This election has become an exercise in polarization -- everything in black or white, Evil or Virtue, the only question being which is which. Therefore, in a spirit of reform, this little essay is an exercise is “gray” (very trendy in the erotica world) by which I hope to liberate a thousand (why stop at fifty?) little gray cockroaches of doubt and confusion.
First, I want to point out that what is considered Evil depends in large part on what one knows as reality, though on reflection we all realize there are many realities. Therefore, what is Evil to a person whose world seems largely good and optimistic is going to be a much different idea of what Evil might be than to a person whose world seems mostly Evil -- constant deprivation and suffering in which an occasional bit of Good might fall. The latter group is under-represented in all discussions because they are not likely to have necessary resources, motivation or access. Therefore, no really thorough discussion with them is possible except maybe through the symbolism of antisocial acts.
Lately one definition of Evil has come to appeal to a lot of good people: that Evil is separation from God -- being unable to contact God. That is, there is no Satan or Devil actively making bad things happen, just a lack of good. I don’t see where that’s very helpful unless a passive, careless God is better than an active torturer. Which still brings up the Middle Eastern Big Three Monotheism problem of theodicy: if God is all powerful, why is “he” so malevolent? Which has got to be a major argument in favor of atheism.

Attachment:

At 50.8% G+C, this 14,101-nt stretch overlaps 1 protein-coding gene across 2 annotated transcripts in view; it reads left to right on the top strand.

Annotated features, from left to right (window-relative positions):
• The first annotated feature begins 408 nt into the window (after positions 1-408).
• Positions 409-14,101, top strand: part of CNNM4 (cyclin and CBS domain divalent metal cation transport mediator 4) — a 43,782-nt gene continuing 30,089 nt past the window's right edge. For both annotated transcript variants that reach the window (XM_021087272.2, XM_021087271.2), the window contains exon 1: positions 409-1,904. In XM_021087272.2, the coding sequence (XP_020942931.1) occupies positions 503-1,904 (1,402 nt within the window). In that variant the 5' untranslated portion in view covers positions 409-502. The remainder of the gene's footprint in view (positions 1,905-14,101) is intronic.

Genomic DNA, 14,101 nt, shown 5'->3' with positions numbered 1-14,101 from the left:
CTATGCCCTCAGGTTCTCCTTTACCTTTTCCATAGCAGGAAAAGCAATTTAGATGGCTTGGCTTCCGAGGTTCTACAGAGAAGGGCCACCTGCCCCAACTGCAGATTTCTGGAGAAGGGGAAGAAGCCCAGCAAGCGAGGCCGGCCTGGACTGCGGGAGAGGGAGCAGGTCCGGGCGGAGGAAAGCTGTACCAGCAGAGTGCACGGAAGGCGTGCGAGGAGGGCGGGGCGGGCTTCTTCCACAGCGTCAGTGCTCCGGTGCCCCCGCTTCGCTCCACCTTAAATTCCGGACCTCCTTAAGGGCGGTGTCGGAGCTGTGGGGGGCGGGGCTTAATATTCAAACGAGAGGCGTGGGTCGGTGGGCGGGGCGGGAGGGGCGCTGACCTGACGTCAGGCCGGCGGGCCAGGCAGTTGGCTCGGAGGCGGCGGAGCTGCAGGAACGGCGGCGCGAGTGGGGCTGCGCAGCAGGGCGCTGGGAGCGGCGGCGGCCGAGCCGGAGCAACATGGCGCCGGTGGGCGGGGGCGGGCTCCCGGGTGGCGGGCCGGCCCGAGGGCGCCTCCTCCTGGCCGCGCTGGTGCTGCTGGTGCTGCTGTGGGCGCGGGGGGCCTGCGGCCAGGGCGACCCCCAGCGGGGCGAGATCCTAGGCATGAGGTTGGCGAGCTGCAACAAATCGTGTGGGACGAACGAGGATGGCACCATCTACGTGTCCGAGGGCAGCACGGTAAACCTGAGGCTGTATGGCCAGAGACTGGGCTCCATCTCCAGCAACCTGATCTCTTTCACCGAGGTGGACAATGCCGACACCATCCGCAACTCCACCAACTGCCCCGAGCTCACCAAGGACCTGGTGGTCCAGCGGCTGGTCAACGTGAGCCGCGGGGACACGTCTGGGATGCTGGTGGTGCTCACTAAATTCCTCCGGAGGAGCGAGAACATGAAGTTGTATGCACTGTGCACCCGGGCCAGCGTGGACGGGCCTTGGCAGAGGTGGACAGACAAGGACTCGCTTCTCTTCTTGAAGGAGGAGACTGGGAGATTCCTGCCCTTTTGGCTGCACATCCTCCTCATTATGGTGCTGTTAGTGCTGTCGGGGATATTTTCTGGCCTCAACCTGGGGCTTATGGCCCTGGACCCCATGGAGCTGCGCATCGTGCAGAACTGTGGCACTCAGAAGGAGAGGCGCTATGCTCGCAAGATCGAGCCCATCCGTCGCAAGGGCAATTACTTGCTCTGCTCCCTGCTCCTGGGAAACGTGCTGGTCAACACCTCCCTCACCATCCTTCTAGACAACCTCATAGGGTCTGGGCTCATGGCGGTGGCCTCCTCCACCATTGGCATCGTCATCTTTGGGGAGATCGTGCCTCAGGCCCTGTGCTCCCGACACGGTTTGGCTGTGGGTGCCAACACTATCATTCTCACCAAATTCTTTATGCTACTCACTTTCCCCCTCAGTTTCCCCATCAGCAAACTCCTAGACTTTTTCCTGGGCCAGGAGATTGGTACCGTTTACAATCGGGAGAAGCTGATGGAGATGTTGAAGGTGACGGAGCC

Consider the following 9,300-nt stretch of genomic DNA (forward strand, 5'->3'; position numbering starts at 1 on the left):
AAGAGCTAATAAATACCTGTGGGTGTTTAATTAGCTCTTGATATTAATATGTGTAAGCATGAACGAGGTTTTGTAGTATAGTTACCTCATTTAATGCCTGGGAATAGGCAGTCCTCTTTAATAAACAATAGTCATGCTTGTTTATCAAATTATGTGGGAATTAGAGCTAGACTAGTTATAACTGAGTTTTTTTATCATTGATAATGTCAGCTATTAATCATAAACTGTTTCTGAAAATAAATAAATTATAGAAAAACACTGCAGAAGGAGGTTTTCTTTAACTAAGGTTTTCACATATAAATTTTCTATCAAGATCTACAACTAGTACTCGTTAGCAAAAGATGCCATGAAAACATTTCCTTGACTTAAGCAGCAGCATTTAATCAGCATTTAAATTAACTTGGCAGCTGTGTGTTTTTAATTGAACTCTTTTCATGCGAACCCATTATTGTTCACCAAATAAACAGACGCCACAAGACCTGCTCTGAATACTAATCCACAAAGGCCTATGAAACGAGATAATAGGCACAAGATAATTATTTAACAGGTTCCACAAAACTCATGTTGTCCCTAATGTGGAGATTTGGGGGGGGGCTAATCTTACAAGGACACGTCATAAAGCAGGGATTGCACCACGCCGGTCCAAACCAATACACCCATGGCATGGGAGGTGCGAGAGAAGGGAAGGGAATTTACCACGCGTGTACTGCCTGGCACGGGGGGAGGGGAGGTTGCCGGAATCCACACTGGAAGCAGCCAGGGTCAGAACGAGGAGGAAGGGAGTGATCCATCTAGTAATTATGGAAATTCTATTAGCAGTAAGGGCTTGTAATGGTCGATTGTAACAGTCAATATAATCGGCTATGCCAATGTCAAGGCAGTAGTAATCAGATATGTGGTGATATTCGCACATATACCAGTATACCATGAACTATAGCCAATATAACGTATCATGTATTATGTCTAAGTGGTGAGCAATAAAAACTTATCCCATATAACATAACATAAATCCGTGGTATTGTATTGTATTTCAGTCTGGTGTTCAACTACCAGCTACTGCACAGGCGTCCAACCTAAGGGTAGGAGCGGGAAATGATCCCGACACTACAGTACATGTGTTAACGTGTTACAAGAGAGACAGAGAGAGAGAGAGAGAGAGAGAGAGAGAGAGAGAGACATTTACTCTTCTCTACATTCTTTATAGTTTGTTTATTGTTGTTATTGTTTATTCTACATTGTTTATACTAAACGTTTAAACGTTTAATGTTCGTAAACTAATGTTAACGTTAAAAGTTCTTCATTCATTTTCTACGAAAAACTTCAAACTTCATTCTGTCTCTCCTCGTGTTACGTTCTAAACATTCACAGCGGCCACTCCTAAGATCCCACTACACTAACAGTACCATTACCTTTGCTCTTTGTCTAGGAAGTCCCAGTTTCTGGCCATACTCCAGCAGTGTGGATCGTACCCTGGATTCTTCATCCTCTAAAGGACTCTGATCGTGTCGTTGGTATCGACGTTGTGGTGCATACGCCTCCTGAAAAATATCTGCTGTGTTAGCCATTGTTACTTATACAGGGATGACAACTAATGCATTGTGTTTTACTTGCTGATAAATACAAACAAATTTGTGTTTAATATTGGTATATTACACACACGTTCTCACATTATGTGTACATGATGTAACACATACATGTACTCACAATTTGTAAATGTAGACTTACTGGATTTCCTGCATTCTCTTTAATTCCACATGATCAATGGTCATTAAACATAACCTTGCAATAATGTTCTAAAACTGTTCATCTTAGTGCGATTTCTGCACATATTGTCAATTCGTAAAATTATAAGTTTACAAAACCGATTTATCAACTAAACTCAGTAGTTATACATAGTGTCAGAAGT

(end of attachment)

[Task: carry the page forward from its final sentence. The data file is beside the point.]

But it does relate to the idea that even disorder is Evil because it leads to oversights and unintentional damage, as in the guerrilla street wars where people are trying to overthrow human dictators. But the reason the people are wanting to be rid of them is that they kept order by imposing suffering, an Evil.
Isn’t suffering Evil? It certainly is considered Evil if you’re selling pain-killers but don’t forget that childbirth pain-killers were originally opposed on grounds that God meant women to suffer when giving birth, perhaps in expiation for the joys of sex. And there are many kinds of suffering. What about the child who cuts herself to get relief from the anguish of bad conscience or feelings of worthlessness? We try to define suffering as chemical, neurological, a biological problem -- and therefore suppress the question of deservingness. What about expiation of sins? What about the motivation for change?
Suffering and loss are often seen as deserving compensation, which leads to the question of who’s to blame, responsibility that must be assigned because the culprit is supposed to “pay.” Insurance companies keep lists of how much each suffering or loss is “worth.” A missing arm, a lost child, in today’s market will be -- let’s see now -- is this the most recent list? Today’s dollars?
Putting a price on suffering encourages the inflation of trivial offenses into compensable events -- sort of commodity vacuums that are worth money. Calling someone by a nasty name can cost a penalty. (Whether it is nasty and how nasty depends on the culture.)